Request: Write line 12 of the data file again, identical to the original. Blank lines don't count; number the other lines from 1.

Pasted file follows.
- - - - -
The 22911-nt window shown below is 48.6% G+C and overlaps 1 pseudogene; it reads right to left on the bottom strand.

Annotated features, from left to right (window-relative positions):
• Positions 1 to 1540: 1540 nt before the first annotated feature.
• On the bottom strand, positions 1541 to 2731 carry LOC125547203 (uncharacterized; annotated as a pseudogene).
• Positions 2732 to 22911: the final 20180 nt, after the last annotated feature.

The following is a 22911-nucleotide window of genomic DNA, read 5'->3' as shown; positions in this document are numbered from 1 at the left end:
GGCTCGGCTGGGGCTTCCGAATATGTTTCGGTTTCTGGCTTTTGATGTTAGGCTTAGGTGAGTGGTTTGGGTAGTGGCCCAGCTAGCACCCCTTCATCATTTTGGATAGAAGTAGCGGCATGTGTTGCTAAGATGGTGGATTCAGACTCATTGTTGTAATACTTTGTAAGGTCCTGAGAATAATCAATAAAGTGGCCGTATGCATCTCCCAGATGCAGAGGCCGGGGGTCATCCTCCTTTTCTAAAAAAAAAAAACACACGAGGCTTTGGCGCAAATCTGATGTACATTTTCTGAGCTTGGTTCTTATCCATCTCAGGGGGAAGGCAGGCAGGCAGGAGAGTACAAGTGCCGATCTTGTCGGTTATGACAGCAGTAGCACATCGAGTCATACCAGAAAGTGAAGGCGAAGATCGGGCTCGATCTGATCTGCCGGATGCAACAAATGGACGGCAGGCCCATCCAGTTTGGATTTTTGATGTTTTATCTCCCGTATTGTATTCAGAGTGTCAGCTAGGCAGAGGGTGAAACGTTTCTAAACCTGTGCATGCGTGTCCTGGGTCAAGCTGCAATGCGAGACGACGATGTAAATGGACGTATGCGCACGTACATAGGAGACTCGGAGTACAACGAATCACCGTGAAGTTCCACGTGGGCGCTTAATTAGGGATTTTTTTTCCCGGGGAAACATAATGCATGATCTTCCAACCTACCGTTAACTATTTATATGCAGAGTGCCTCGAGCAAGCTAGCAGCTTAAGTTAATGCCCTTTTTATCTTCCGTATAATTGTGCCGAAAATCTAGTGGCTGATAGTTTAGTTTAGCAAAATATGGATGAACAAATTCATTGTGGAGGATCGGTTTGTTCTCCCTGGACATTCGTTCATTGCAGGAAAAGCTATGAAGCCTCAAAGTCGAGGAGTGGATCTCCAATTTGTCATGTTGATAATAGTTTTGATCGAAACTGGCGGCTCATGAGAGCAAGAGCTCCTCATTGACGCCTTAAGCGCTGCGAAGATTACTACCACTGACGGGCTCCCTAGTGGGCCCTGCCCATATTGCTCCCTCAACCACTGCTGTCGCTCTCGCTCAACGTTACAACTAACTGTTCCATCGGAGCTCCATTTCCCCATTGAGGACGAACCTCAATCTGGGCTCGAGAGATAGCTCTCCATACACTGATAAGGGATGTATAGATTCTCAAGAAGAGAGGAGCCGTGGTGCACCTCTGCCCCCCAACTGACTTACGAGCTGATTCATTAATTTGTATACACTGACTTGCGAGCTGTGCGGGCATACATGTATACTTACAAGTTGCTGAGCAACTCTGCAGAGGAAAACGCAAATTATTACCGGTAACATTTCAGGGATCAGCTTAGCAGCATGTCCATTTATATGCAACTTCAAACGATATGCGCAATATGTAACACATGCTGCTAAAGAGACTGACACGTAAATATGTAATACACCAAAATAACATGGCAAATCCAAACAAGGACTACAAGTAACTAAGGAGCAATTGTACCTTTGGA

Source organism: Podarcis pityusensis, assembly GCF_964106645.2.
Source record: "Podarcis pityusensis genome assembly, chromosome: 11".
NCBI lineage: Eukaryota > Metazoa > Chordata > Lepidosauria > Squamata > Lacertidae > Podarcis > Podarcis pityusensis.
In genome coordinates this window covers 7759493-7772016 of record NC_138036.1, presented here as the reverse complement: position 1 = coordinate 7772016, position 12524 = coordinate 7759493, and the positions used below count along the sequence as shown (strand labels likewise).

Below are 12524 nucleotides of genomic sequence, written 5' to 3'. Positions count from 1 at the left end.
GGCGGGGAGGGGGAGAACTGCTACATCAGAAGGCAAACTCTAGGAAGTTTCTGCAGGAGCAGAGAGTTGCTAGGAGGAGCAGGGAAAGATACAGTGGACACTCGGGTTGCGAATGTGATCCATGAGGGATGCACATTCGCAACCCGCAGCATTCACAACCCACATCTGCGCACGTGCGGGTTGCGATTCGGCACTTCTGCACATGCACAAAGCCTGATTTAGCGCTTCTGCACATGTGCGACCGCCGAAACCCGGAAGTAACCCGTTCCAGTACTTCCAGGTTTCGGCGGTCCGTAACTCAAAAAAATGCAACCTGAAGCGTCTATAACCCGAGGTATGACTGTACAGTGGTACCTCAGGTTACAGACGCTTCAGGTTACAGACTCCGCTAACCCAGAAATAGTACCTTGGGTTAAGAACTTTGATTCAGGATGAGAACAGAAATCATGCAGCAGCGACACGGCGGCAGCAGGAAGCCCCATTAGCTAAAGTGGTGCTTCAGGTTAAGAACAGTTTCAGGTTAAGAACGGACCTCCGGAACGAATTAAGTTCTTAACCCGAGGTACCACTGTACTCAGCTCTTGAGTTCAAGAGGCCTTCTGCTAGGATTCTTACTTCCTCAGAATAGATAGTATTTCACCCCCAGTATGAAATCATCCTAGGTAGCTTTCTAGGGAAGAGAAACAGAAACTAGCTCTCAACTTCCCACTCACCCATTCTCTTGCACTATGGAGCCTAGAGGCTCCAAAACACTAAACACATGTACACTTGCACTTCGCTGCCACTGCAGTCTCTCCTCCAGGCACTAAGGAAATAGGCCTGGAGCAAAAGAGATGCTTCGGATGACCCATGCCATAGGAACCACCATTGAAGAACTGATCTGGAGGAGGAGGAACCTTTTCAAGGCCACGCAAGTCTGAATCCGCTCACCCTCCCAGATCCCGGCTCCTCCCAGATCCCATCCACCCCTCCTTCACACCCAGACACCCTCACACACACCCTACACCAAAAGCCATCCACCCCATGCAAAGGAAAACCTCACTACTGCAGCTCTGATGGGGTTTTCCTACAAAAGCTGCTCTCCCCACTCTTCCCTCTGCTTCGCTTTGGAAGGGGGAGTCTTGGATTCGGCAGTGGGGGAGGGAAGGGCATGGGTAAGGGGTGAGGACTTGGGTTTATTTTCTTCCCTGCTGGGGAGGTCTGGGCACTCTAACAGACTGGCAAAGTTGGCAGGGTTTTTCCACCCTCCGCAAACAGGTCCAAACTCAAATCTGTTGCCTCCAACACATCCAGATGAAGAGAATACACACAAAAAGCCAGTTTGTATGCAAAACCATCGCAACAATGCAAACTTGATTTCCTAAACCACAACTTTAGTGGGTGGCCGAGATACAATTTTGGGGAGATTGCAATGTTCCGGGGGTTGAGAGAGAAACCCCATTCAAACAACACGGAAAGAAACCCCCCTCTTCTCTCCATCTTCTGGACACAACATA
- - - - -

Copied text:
Below are 12524 nucleotides of genomic sequence, written 5' to 3'. Positions count from 1 at the left end.